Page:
I wish you the success you deserve.

Air Commodore D.A. Green

When the Olympic Airways Comet was diverted to Akrotiri in February and landed safely with a defective undercarriage, a tremendous amount of extra work was thrown an to many people. It did not go unnoticed or unappreciated. The Station Commander received thank-you letters an behalf of Akrotiri from Olympic Airways, the Board of Trade, the Civil Aviation Administration in Greece, Sir Austin Strutt, and the AOC in C.
The following letter is typical of them all:
Olympic Airways
Athens, February 17th, 1968

Air Commodore D.A. Green CBE, DSO, DFc.
Dear Sir,
On behalf of Olympic Airways I wish to convey to you personally and to all RAF personnel of Akrotiri Air Force Base, our profound gratitude for the invaluable assistance granted during the forced landing of our Comet flight on February 4th, 1968.
To a great extent, it is thanks to the prompt and efficient manner in which your people handled this incident, that there were no casualties and the aircraft suffered minimal damage for a forced landing.
If we add to that the warm hospitality and friendliness shown to both our passengers and crew, I can say that everything was handled in the most perfect way.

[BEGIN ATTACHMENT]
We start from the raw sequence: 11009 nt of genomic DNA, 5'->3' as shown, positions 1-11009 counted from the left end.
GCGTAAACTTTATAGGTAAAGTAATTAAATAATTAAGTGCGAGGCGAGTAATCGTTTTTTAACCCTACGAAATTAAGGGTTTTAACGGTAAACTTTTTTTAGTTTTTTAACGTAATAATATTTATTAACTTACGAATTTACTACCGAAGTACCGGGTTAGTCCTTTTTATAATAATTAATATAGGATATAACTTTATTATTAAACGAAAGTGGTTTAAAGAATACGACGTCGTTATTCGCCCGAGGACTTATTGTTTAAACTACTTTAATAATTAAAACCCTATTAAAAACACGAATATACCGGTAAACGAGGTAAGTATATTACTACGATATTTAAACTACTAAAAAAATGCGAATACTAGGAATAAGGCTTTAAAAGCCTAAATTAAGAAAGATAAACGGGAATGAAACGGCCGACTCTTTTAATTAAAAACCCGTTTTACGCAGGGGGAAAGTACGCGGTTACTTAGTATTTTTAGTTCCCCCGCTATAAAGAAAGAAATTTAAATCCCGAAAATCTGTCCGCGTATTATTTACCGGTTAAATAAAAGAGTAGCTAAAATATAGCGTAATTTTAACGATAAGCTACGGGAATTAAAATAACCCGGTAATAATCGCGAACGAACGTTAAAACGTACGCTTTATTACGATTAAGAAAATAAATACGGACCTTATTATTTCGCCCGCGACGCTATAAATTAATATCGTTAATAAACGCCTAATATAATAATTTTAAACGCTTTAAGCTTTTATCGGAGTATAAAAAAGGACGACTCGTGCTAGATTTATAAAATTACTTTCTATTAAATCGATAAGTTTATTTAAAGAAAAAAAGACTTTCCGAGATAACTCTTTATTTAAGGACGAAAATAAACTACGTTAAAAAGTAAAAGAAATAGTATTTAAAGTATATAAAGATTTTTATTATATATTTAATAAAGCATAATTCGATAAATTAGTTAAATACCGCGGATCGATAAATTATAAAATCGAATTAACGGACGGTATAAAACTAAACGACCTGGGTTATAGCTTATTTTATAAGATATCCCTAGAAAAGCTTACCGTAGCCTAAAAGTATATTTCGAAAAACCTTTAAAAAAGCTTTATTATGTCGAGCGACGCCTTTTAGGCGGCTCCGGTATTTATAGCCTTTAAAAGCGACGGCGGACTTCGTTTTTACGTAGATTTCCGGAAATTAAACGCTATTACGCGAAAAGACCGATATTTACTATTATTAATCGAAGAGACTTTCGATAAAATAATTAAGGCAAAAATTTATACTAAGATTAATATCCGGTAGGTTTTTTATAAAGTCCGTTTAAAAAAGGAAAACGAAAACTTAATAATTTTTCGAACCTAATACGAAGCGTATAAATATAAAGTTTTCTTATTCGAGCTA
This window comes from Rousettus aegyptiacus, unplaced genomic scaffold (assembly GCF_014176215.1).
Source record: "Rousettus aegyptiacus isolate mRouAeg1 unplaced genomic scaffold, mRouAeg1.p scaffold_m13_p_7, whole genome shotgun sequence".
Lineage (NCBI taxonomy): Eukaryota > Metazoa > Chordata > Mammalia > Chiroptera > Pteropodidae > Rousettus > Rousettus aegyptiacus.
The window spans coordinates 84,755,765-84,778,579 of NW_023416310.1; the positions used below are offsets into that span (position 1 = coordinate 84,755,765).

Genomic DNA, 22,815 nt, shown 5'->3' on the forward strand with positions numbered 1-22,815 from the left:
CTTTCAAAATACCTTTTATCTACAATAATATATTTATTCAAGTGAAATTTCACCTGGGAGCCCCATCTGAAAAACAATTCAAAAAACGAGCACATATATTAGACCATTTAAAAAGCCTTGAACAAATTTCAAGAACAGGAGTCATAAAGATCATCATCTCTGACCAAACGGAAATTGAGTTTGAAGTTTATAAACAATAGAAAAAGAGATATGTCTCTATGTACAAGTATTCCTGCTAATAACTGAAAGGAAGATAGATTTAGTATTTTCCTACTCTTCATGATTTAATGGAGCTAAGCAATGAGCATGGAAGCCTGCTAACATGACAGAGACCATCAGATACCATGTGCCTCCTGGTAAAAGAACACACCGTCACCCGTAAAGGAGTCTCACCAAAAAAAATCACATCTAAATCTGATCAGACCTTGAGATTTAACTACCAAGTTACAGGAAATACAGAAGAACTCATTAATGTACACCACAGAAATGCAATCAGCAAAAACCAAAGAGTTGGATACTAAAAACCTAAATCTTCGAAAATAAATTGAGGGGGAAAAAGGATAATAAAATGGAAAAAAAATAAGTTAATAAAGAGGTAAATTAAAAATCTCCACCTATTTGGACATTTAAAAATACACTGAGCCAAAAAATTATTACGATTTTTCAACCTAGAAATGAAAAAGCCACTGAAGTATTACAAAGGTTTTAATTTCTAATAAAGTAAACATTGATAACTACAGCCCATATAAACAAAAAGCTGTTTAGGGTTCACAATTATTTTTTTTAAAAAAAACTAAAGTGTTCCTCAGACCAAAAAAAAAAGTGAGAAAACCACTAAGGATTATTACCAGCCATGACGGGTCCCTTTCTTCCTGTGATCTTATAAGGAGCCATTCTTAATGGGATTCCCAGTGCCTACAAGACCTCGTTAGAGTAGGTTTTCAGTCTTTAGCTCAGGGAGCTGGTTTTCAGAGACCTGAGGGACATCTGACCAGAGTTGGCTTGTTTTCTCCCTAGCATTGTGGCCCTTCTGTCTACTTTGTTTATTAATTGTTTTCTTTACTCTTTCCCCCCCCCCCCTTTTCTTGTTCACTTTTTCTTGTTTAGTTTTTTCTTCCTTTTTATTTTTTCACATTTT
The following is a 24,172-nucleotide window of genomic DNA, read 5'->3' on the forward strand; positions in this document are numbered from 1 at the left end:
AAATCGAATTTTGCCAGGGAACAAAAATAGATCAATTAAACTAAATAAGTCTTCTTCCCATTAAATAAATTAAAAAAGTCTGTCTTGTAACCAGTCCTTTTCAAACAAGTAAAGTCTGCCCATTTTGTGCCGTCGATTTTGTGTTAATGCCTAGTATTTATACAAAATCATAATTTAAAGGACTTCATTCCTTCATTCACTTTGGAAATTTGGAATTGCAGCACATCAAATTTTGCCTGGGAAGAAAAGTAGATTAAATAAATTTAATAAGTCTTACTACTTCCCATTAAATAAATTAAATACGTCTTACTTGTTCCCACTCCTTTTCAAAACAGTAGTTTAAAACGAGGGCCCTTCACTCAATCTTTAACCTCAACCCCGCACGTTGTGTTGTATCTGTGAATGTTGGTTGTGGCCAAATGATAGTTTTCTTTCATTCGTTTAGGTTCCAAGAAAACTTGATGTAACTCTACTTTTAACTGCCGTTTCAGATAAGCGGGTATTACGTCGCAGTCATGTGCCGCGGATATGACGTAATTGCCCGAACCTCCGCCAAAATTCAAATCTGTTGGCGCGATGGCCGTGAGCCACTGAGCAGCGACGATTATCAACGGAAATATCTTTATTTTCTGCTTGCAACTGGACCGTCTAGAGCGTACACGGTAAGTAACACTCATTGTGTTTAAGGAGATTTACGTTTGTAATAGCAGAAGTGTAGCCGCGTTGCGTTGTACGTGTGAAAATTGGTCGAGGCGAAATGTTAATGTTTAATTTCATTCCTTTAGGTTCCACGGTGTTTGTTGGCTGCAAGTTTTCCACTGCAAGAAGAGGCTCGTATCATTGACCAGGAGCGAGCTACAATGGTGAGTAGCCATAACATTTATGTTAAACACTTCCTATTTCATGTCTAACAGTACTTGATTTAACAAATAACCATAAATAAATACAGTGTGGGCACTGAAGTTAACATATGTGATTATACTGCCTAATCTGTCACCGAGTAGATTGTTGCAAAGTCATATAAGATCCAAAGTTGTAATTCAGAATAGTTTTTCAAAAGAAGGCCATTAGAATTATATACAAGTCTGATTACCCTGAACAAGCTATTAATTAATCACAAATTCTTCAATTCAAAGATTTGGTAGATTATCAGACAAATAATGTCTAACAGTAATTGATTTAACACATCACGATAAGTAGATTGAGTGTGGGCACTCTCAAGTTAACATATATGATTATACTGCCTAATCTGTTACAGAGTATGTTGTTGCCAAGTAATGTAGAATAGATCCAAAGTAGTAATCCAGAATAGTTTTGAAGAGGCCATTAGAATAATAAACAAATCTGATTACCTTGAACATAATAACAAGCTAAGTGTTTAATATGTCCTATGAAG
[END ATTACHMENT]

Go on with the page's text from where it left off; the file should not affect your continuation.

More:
Expressing once more my Company's and my own sincerest thanks, 
I remain,

Yours very truly,
(CH. MA VROKBFALOS) Director General

Pretty Flamingo

Age 21, arrived in Cyprus May 66, unfortunately soon to leave us in May 68. Interests are swimming, tennis, reading.
Photo by Kevin Ley, Akrotiri Photo Club.

Third Line 103 MU


I have been given the honour of the first word for the Maintenance Unit, and on its b half may I start by wishing 'Flamingo', as it takes to wing, a most successful flight.

This Unit has been located at Akrotiri for the last 11 years but I am sure many people living here are not aware of the reason for its existence, or its history, or its origin, which dates from 1916 - two years "before" the Royal Air Force existed. Under 'History -of a Unit' we will tell you this saga in future issues.

Amongst other items we intend to feature, some already in this edition, are: Local opinion polls (topics unlimited), Out and About with the Unit, Rumors and MU Tale-piece.